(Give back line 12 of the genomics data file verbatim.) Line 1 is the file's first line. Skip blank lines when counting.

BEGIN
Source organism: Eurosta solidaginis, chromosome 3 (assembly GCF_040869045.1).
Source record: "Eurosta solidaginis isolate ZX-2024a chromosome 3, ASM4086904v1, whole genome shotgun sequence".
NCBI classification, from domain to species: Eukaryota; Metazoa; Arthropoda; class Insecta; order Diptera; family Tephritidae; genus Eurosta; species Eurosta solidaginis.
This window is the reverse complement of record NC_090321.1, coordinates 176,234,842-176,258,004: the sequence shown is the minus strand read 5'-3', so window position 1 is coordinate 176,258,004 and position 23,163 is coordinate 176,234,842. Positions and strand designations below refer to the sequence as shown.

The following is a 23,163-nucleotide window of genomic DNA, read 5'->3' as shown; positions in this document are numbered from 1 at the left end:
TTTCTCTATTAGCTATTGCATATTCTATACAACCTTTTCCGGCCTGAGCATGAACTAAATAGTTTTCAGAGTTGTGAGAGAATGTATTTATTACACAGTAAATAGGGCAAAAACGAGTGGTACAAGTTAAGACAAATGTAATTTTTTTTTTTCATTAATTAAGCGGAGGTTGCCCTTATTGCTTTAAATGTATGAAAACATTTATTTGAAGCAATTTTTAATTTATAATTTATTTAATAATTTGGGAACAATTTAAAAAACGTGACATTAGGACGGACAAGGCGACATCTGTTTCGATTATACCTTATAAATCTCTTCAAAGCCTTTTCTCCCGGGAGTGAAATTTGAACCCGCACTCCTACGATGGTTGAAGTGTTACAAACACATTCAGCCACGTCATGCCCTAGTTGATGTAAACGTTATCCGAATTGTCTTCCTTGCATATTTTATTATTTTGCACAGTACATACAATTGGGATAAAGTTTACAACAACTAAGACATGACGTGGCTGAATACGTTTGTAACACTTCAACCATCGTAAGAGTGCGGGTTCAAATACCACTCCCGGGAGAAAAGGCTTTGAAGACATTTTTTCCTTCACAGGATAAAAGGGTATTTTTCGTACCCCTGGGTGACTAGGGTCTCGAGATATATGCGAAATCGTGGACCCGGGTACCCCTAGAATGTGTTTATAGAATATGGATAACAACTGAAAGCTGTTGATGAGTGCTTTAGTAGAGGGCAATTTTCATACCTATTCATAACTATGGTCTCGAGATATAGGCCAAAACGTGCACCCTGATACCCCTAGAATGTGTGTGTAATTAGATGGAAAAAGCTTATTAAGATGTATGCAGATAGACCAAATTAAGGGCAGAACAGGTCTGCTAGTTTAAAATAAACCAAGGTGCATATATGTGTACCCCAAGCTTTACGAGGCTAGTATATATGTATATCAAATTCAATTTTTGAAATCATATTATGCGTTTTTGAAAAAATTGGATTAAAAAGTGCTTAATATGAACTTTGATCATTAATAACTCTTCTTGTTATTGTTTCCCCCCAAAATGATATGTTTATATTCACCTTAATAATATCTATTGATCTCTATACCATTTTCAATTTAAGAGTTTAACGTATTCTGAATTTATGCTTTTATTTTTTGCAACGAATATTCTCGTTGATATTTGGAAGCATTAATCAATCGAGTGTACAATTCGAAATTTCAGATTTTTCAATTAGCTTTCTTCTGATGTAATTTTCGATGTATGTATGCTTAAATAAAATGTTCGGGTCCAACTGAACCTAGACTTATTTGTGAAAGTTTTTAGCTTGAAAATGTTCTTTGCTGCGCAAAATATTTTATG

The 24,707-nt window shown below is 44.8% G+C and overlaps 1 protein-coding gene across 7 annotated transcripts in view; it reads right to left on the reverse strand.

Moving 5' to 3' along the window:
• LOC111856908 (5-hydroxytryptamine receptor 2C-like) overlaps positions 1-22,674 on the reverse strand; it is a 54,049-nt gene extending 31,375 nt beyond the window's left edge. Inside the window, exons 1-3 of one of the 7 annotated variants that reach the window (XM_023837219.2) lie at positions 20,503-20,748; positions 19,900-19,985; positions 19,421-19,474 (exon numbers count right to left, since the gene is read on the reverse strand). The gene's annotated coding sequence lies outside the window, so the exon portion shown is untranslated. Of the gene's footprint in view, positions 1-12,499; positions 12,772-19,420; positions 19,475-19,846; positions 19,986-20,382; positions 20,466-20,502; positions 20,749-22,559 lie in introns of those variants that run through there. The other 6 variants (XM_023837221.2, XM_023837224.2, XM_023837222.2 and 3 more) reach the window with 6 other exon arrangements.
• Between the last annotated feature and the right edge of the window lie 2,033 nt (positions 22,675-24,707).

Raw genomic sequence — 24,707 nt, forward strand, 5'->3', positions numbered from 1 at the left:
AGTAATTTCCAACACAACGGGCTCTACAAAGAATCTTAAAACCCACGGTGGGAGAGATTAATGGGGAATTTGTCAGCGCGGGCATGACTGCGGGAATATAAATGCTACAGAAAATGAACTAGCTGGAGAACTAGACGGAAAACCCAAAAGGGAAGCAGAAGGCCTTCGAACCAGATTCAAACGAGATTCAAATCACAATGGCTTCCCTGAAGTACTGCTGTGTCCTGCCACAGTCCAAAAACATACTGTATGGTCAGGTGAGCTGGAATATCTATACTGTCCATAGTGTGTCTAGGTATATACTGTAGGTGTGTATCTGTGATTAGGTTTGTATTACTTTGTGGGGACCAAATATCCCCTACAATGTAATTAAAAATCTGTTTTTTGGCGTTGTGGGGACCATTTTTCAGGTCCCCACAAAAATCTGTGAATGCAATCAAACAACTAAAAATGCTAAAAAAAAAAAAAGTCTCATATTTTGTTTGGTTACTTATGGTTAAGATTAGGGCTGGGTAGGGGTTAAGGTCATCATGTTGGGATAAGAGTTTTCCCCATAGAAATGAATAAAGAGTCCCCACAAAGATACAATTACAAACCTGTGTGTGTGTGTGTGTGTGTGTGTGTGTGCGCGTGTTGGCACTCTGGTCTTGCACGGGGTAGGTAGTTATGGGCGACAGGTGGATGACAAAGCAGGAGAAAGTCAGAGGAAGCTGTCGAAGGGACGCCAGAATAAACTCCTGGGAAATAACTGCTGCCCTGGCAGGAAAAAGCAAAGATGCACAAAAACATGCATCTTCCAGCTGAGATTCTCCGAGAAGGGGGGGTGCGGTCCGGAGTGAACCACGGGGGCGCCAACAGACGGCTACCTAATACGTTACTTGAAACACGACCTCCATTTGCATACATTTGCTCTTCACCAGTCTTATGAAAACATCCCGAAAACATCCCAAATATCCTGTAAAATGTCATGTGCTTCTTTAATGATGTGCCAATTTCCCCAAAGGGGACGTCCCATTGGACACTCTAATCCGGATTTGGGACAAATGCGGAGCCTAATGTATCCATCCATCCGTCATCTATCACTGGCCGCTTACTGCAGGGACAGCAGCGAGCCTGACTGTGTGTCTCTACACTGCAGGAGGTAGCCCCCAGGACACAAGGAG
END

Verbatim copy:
AGTAATTTCCAACACAACGGGCTCTACAAAGAATCTTAAAACCCACGGTGGGAGAGATTAATGGGGAATTTGTCAGCGCGGGCATGACTGCGGGAATATAAATGCTACAGAAAATGAACTAGCTGGAGAACTAGACGGAAAACCCAAAAGGGAAGCAGAAGGCCTTCGAACCAGATTCAAACGAGATTCAAATCACAATGGCTTCCCTGAAGTACTGCTGTGTCCTGCCACAGTCCAAAAACATACTGTATGGTCAGGTGAGCTGGAATATCTATACTGTCCATAGTGTGTCTAGGTATATACTGTAGGTGTGTATCTGTGATTAGGTTTGTATTACTTTGTGGGGACCAAATATCCCCTACAATGTAATTAAAAATCTGTTTTTTGGCGTTGTGGGGACCATTTTTCAGGTCCCCACAAAAATCTGTGAATGCAATCAAACAACTAAAAATGCTAAAAAAAAAAAAAGTCTCATATTTTGTTTGGTTACTTATGGTTAAGATTAGGGCTGGGTAGGGGTTAAGGTCATCATGTTGGGATAAGAGTTTTCCCCATAGAAATGAATAAAGAGTCCCCACAAAGATACAATTACAAACCTGTGTGTGTGTGTGTGTGTGTGTGTGTGTGCGCGTGTTGGCACTCTGGTCTTGCACGGGGTAGGTAGTTATGGGCGACAGGTGGATGACAAAGCAGGAGAAAGTCAGAGGAAGCTGTCGAAGGGACGCCAGAATAAACTCCTGGGAAATAACTGCTGCCCTGGCAGGAAAAAGCAAAGATGCACAAAAACATGCATCTTCCAGCTGAGATTCTCCGAGAAGGGGGGGTGCGGTCCGGAGTGAACCACGGGGGCGCCAACAGACGGCTACCTAATACGTTACTTGAAACACGACCTCCATTTGCATACATTTGCTCTTCACCAGTCTTATGAAAACATCCCGAAAACATCCCAAATATCCTGTAAAATGTCATGTGCTTCTTTAATGATGTGCCAATTTCCCCAAAGGGGACGTCCCATTGGACACTCTAATCCGGATTTGGGACAAATGCGGAGCCTAATGTATCCATCCATCCGTCATCTATCACTGGCCGCTTACTGCAGGGACAGCAGCGAGCCTGACTGTGTGTCTCTACACTGCAGGAGGTAGCCCCCAGGACACAAGGAG